The politics of men is in principle totally alien to Maria Pinińska-Bereś art, yet the suddenness of events forces one to a reaction – a coiled (for the moment) whip approaches – Situations I and II (1981), there appears a table with the legs thickly wrapped in pink material, and on it a pile of stones edged with satin, a militiaman’s truncheon and a heavy roller lie – Throws (1982).

Maria Pinińska submits objects and concepts, by their nature inclined to changes, to metamorphosis and the action of imagination. Here one must mention S-cores (1974, 1994, 1995) – exuding from themselves carnality enlivened by the slow rhythm of the tome in which the music is incarcerated. Beyond the Windows (1992) are depicted swollen clouds, huge intrusive insects, spiralling coiled shapes moving around their own axis. Two De-constructions of the Leaning Tower (1994 and 1995) oppose the crooked equilibrium and lead in a whirling motion towards the symbolism of the conch.

It is very easy to compare Maria Pinińska’s soft objects with the smoky air of cigarette stubs, hamburgers, electric plugs , lavatory toilets and other real objects on the huge scale of Claes Oldenburg. Rosalind E. Krauss writes about them that they lie in space, like gloomy obstacles, dramatising their surroundings, they are the participants, or actors in dramas presented by themselves. Their colossal proportions impose themselves on the natural scale of things and the viewer becomes forced to accept two parallel attitudes: that they are objects used every day, therefore “mine”, yet their bodies bending like pulp avert simple association. Breton saw transference in the external world as the objective confirmation of the elements “I” the author, his internal needs and desires.6Rosalind E. Krauss, Passages in Modern Sculpture, The MIT Press 1988, p. 229. The carnality of Maria Pinińska-Bereś sculpture is neither gigantic nor gloomy. In a way similar, however, to the objects of Oldenburg the sculptures are relocated in relation to reality. They repeal, they reproach principles and norms with the process (pink and soft). They are the praise of destruction and decomposition, performed not in the name of techno-ecstatic speed, but as a result of the oneiric slowing down, of the sudden glance. They meet in the private space of The Puff and the Edge of the Sky (1986).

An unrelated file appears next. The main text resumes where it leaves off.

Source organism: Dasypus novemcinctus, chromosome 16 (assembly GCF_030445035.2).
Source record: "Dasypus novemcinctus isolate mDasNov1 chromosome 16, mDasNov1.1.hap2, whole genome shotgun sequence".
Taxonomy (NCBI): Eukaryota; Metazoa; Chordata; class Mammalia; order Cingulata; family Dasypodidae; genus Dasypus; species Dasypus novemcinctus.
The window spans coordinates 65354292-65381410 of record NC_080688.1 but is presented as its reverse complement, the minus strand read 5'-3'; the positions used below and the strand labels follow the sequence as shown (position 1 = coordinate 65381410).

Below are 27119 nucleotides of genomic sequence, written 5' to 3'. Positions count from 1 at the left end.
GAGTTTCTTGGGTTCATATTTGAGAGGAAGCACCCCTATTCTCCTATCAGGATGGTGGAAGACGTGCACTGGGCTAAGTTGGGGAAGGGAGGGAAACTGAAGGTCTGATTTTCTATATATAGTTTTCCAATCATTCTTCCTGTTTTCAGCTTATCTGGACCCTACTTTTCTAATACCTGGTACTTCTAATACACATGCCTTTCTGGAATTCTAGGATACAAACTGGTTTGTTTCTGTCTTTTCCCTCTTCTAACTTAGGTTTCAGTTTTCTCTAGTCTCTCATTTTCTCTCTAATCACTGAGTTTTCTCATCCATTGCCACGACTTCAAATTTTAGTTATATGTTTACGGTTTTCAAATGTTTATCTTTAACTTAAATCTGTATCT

translated by “Inter-text translations”

  • 1
    A Dictionary of Fine Art Terms, Warsaw 1969, p. 306.
  • 2
    Silvia Bovenschen, Does Female Aestheticism Exist? (in:) The Decline of Aestheticism – Imagined or Authentic, vol. II, Warsaw 1987, p. 144.
  • 3
    Silvia Bovenschen, op. cit. p. 145.
  • 4
    Erna Rosenstein, Event (in:) Still from the Archive, Warsaw 1994, p. 30.
  • 5
    Erna Rosenstein, The Pillow Speaks, op. cit. p. 58.
  • 6
    Rosalind E. Krauss, Passages in Modern Sculpture, The MIT Press 1988, p. 229.
copyright Fundacja im. Marii Pinińskiej-Bereś i Jerzego Beresia, 2022 | made by studio widok